Ives Concert Park
Friday, August 4
Howard Kaylan and Mark Volman, better known as The Turtles featuring Flo & Eddie, will bring the latest version of their highly successful classic pop/rock tour to the Ives Concert Park in Danbury for an evening of music from the ‘60’s, ‘70’s and beyond, performed by some of the era’s most iconic acts.
Kaylan and Volman have described themselves as two slightly bewildered kids thrust into the fast lane of rock ‘n’ roll stardom, recording hits, achieving fame, hanging out with the Beatles, joining the Mothers of Invention and acting in the 200 Motels movie, and today remain one of most enduring bands from the “Flower Power” period.
The 2017 version of The Happy Together Tour features a cavalcade of Top 40 hits by The Turtles (“Happy Together,” “Elenore”) Chuck Negron of Three Dog Night (“One Is The Loneliest Number,” “Eli’s Coming,”) The Association (“Never My Love,” “Windy,”) The Cowsills (“The Rain, The Park and Other Things,” “Hair,”) The Box Tops (“The Letter,” “Cry Like A Baby,”) and Ron Dante of the Archies (“Sugar, Sugar,” “Bang-Shang-A-Lang”). The Happy Together Tour has been attracting large crowds of happy fans since 2010.
The Keswick Theatre
Saturday, October 7
The Spinners were the greatest soul group of the early ’70s, creating a body of work that defined the lush, seductive sound of “Philly soul.” Ironically, the band’s roots lay in Detroit, where they formed as a doo-wop group during the late ’50s. Throughout the ’60s, the Spinners adapted to the shifting fashions of R&B and developed a distinctive sound, replete with intricate vocal harmonies, and a web of horns, strings, backing vocals, and funky rhythms. In the ‘70s, the Spinners recorded a string of soul classics, including “I’ll Be Around,” “Could It Be I’m Falling in Love,” “Mighty Love,” “Ghetto Child,” “Then Came You,” “Games People Play,” “One of a Kind (Love Affair),” and “The Rubberband Man.” It was Stevie Wonder who gave the group “It’s a Shame.”
Little Anthony and the Imperials started in New York in the ‘50s. Lead singer Jerome Anthony “Little Anthony” Gourdine was noted for his high-pitched falsetto voice, influenced by Jimmy Scott. The group’s first single was “Tears on My Pillow,” which was an instant hit. (It was while he was playing this song that DJ Alan Freed came up with the nickname “Little Anthony.”) The B-side, “Two People in the World,” was also a hit. The group followed up with “Shimmy, Shimmy, Ko-Ko-Bop” in 1960. These were followed by the dramatic pop-soul records “I’m on the Outside (Looking In),” “Goin’ out of My Head,” “Hurt So Bad,” “I Miss You So,” “Take Me Back,” “Hurt,” and “Out of Sight, Out of Mind.”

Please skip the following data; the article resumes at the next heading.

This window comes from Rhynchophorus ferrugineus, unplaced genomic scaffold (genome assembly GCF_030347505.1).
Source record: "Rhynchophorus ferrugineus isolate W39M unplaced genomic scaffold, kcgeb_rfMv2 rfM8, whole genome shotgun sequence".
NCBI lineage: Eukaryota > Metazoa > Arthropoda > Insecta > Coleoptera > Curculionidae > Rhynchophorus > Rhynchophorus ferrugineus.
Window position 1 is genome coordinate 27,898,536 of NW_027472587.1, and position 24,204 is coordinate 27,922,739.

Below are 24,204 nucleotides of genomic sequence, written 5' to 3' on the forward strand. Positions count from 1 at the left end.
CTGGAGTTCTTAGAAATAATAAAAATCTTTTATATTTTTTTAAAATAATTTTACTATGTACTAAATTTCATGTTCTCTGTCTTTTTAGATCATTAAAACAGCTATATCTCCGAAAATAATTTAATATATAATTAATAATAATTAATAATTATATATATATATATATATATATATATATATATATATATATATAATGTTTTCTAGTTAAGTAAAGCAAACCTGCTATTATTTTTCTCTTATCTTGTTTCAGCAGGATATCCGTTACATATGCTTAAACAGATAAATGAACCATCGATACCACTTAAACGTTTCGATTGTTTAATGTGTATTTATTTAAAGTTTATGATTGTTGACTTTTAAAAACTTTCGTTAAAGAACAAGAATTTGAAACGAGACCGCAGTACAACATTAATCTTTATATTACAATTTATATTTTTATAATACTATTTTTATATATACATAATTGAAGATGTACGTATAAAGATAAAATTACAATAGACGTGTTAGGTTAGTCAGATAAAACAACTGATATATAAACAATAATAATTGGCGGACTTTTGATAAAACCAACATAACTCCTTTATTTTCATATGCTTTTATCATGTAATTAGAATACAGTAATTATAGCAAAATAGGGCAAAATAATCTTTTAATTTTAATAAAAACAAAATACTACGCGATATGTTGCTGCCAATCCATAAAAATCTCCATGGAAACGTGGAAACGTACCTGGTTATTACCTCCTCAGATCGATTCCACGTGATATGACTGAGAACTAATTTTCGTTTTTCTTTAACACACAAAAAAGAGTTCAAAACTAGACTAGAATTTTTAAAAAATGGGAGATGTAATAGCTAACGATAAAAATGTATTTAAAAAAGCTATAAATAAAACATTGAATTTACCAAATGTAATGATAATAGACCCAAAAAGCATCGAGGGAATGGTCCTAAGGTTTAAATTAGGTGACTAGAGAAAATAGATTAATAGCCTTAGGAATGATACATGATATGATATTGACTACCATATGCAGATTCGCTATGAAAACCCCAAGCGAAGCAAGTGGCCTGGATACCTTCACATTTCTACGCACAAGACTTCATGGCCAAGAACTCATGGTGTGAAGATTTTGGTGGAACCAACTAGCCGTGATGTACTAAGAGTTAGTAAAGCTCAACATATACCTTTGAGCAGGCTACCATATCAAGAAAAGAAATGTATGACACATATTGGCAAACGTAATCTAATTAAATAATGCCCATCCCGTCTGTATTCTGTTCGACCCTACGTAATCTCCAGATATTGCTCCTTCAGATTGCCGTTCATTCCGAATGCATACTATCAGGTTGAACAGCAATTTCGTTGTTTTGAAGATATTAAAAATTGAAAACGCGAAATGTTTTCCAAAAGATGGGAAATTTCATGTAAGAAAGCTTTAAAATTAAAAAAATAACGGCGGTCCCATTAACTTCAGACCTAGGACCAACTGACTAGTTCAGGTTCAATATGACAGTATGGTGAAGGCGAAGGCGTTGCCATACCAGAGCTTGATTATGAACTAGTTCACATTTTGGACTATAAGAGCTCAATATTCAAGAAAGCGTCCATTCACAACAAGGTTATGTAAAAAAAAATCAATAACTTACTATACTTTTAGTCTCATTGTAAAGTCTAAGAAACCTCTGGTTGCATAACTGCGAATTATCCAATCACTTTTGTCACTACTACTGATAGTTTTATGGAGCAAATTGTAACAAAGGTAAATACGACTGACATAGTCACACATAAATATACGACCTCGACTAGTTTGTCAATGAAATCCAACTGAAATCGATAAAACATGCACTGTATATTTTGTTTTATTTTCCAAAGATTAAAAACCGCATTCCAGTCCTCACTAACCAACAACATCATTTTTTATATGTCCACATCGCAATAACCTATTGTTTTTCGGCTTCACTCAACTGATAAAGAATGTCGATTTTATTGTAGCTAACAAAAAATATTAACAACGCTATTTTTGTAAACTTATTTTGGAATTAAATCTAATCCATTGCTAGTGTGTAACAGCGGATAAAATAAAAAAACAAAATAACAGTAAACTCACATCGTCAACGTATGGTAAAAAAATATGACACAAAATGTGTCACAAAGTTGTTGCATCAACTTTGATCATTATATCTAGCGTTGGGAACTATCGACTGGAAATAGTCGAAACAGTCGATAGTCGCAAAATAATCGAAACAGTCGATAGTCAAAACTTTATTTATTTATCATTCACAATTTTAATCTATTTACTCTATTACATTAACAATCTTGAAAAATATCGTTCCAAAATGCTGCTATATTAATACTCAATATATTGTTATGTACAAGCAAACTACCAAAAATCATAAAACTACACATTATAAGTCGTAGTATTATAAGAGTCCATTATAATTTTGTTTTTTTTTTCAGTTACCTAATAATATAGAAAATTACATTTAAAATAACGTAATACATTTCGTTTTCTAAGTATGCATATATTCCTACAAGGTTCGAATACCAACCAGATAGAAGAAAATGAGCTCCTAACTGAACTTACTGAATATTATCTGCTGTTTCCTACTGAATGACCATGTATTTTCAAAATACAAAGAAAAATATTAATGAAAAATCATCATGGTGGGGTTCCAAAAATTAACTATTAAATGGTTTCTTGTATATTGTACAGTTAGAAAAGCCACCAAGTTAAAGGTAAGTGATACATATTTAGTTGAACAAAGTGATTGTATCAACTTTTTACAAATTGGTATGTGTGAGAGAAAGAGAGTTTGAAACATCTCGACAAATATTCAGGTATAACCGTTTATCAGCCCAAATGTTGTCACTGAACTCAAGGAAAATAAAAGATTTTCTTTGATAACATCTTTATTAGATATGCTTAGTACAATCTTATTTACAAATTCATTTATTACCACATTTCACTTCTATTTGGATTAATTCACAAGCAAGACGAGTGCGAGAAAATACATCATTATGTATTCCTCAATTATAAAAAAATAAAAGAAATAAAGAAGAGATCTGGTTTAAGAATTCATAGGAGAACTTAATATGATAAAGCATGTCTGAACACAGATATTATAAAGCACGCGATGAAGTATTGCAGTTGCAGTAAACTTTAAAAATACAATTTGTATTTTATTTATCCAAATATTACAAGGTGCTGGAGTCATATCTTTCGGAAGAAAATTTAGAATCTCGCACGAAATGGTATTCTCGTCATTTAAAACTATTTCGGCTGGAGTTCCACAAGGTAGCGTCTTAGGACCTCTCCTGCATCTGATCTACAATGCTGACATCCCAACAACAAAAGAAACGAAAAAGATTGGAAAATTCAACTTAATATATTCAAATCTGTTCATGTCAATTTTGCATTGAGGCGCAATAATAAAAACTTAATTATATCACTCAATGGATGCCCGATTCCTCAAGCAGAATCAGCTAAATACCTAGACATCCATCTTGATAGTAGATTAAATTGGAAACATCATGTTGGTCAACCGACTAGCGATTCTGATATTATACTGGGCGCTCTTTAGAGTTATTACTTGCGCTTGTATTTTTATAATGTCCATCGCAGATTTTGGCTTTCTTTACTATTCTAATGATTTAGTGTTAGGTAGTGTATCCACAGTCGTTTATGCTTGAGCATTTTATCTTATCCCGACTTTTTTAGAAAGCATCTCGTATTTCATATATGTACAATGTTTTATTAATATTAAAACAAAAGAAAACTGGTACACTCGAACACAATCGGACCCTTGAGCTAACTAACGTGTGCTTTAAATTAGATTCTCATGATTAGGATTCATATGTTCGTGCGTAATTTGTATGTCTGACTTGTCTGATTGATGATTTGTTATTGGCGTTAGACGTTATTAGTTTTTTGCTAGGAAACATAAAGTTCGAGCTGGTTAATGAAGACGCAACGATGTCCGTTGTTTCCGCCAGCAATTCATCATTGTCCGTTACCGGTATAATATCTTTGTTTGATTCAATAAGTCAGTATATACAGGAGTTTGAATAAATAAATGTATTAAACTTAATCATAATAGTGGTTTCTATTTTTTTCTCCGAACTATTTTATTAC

Mid-Hudson Civic Center
Saturday, October 14
Back in the day, the Temptations and the Four Tops were rivals at Motown Records, and each did their utmost to create the bigger hits and the hottest stage shows. Today, albeit with some understudies taking on various vocal assignments, the groups are still making the most of essential songs from the Baby Boom soundtrack. As reported in the New York Times earlier this year, “Some of the members’ gold-lamé jackets (are) a few sizes larger than they were decades ago, but their voices are strong and their choreography taut and precise, with bits of stage business in every song and moves that some fans first saw on black-and-white TV.”
The Palace Theatre
Sunday, October 29
“Alton Brown Live: Eat Your Science” (www.altonbrownlive.com), the follow-up to the smash “Edible Inevitable” tour, hits the road again. Fans can expect all-new everything including songs, multimedia presentations, talk-show antics, and bigger and better potentially dangerous food demonstrations.
Brown has a knack for mixing together a perfect base of science, music and food into two hours of pure entertainment. Critics and fans alike have raved about the interactive components of Brown’s shows. He promises “plenty of new therapy inducing opportunities during our audience participation segments. I don’t want to give too much away, but this time we’re going to play a little game while we’re at it. Plus, you’ll see things I’ve never been allowed to do on TV.” He’s also contemplating more sophisticated protective gear for folks in the first few rows…just in case things get messy…again.
Savannah Civic Center’s Johnny Mercer Theatre
Friday, November 10
The singer, guitarist, and fiddler first worked as a Nashville session musician, playing electric bass on three Bob Dylan albums and on recordings by Leonard Cohen. He produced an album by The Youngbloods, and it is his violin that can be heard on their hit “Darkness, Darkness.” He also played fiddle on many of The Marshall Tucker Band’s early albums and on Hank Williams, Jr.’s album “Hank Williams, Jr. and Friends.” Charlie Daniels was inducted into the Grand Ole Opry on January 24, 2008 and the Musicians Hall of Fame and Museum in 2009. He was inducted into the Country Music Hall of Fame during a star-studded, profoundly emotional Medallion Ceremony on October 16, 2016.
Daniels won the Grammy Award for Best Country Vocal Performance in 1979 for “The Devil Went Down to Georgia.” The following year, “Devil” became a major crossover success on rock radio stations after its inclusion on the soundtrack for the hit movie Urban Cowboy. Daniels appeared in the movie. He keeps an active tour schedule and his music continues to receive airplay on country and classic rock stations every day.